How having a sibling can improve your health

Susannah Hickling 26 April 2022

What’s the betting you fought like cat and dog when you were younger? But brothers and sisters can actually boost your physical and mental health. Here’s how

Having a younger sibling might make you slimmer. A University of Michigan study found that children who were six or under when a new brother or sister arrived had a healthier BMI. Given that childhood weight issues can turn into adult weight problems, having a younger bro or sis might well be worth the aggro.

Sisters can protect you from depression. Sisters, whether younger or older, help prevent their adolescent siblings from feeling guilty, unloved, lonely, self-conscious and fearful, according to a study from Brigham Young University in the US. That can only be a bonus when you reach adulthood.

Having brothers and sisters makes you more charitable. The same research, which looked at 395 families, found that having siblings made you twice as likely to do good deeds. Could it be that having a same-generation relative looking out for you prompts you to think about others?

…and more empathic. A study of more than 450 Canadian families found that if a sibling was warm and kind, the other sibling was likely to display the same qualities.

Brothers and sisters improve your chances of a happy marriage. Research from Ohio State University found that the more siblings you had, the lower your chance of getting divorced. In fact, for each additional one, your risk of marital breakdown was three per cent less. Researchers speculated that having other kids in your family made you better at negotiating the tricky situations that occur in close relationships.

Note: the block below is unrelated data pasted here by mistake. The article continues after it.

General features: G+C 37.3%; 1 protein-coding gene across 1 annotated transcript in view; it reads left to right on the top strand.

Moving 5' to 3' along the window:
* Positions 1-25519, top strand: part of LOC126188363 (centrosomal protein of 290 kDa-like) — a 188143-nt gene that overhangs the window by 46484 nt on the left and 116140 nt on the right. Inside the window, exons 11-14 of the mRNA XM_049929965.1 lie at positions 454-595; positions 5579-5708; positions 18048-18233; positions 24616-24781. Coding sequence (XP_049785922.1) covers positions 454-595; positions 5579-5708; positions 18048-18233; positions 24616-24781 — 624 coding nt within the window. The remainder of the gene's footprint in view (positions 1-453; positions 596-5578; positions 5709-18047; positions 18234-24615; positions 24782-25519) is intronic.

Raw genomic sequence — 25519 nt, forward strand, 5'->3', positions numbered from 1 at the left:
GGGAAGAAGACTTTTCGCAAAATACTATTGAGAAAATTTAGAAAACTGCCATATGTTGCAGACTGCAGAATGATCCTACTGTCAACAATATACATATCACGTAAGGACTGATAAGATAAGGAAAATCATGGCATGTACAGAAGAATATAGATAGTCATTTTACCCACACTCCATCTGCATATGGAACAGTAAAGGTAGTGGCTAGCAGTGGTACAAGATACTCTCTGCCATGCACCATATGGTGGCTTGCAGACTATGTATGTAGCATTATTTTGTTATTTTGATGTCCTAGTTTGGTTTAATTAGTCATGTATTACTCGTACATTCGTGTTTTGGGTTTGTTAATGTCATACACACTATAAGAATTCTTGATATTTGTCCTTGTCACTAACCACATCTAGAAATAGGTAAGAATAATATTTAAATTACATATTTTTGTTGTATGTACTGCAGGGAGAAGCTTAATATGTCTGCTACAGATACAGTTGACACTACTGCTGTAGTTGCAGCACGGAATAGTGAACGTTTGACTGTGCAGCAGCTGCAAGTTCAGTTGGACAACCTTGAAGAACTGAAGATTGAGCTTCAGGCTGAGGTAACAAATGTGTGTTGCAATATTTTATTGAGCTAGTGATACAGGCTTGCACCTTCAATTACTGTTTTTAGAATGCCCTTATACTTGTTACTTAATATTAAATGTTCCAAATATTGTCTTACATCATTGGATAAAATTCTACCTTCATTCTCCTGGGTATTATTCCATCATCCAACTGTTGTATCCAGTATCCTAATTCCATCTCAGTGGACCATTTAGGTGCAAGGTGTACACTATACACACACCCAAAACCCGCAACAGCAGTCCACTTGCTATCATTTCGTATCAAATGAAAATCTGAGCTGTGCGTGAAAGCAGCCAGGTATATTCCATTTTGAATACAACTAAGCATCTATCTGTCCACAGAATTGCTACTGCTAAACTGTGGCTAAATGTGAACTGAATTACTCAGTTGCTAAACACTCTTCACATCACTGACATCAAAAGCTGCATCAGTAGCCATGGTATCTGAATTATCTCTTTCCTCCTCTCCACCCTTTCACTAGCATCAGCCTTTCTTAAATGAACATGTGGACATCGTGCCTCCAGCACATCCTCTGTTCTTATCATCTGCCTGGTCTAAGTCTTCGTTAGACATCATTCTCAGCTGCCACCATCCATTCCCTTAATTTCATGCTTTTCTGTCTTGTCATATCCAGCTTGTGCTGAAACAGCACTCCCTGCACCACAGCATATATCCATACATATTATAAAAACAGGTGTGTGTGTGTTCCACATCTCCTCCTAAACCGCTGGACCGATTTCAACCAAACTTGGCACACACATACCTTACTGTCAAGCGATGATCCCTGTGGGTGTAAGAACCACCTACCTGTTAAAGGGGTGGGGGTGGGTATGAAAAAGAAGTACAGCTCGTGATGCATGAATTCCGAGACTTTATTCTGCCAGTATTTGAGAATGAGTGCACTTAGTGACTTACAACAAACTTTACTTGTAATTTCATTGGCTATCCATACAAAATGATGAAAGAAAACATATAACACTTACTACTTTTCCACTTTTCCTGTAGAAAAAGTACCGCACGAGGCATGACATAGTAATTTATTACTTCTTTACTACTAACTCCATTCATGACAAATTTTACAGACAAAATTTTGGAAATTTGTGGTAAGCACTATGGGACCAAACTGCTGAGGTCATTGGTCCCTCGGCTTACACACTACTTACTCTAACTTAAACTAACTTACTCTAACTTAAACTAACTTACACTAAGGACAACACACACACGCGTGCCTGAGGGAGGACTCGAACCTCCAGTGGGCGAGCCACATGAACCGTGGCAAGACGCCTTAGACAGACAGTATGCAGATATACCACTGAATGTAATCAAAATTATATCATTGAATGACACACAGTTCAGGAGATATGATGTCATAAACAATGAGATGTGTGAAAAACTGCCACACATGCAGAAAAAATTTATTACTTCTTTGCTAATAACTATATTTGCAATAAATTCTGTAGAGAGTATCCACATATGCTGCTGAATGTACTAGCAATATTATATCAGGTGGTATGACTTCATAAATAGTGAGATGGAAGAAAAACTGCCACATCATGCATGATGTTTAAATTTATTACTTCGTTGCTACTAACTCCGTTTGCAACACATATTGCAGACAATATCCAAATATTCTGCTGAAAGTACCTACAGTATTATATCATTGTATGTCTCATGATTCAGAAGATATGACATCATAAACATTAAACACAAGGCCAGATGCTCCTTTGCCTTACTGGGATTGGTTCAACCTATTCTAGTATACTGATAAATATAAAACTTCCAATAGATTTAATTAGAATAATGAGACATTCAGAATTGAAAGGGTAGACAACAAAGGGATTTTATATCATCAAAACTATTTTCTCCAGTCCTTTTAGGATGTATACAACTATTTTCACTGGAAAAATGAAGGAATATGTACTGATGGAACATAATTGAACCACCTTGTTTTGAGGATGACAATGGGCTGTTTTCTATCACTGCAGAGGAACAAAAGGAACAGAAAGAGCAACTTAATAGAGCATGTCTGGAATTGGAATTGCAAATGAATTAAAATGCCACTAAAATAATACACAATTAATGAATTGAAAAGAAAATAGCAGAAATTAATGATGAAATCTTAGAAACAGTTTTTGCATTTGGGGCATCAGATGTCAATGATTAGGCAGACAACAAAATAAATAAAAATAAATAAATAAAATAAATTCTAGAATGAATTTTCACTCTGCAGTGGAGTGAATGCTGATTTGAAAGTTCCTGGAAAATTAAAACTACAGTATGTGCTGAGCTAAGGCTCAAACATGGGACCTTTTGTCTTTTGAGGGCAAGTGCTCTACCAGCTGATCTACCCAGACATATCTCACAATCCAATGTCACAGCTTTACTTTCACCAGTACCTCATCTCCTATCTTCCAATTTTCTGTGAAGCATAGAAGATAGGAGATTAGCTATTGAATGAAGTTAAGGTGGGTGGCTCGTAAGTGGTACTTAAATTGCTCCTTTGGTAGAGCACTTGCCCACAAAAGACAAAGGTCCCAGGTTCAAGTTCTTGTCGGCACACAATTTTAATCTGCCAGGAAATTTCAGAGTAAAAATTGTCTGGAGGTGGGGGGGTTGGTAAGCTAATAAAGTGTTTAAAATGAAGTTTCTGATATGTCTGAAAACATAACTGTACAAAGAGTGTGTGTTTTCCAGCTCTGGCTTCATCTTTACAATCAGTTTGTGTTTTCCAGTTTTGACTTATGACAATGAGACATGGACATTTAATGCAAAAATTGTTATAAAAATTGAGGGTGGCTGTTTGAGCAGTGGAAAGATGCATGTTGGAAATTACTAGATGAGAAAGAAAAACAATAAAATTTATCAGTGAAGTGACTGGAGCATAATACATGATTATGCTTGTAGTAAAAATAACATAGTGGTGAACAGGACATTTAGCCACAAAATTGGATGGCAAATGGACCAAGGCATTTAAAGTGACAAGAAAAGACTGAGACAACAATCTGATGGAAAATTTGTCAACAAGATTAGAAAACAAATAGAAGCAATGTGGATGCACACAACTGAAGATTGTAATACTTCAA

They’re a morale booster in later life. Research has found that having a meaningful relationship with brothers and sisters when you’re older can lead to greater life satisfaction, greater psychological wellbeing, higher morale and fewer depressive symptoms. That bond is vital as you enter old age.

Siblings can help you have a healthier lifestyle. A multinational survey of more than 15,000 people found that 43 per cent of people credited their family and friends for having the biggest impact on their health. Brothers and sisters are readily available fitness and healthy-eating buddies.

They help you live longer. In a study from the American Sociological Association, older adults who described themselves as being “extremely close” to the family members they listed as their closest confidants had a six per cent chance of dying over the next five years, compared to a 14 per cent risk for the people who reported not being very close to the family members listed. 

Having good friends can bring many of the same benefits. We don’t all have brothers and sisters, or you might be estranged from yours. Don’t panic; research also shows that having close friends can boost your health, wellbeing and longevity. Make friends by signing up to groups or classes and finding people who enjoy the same things as you.

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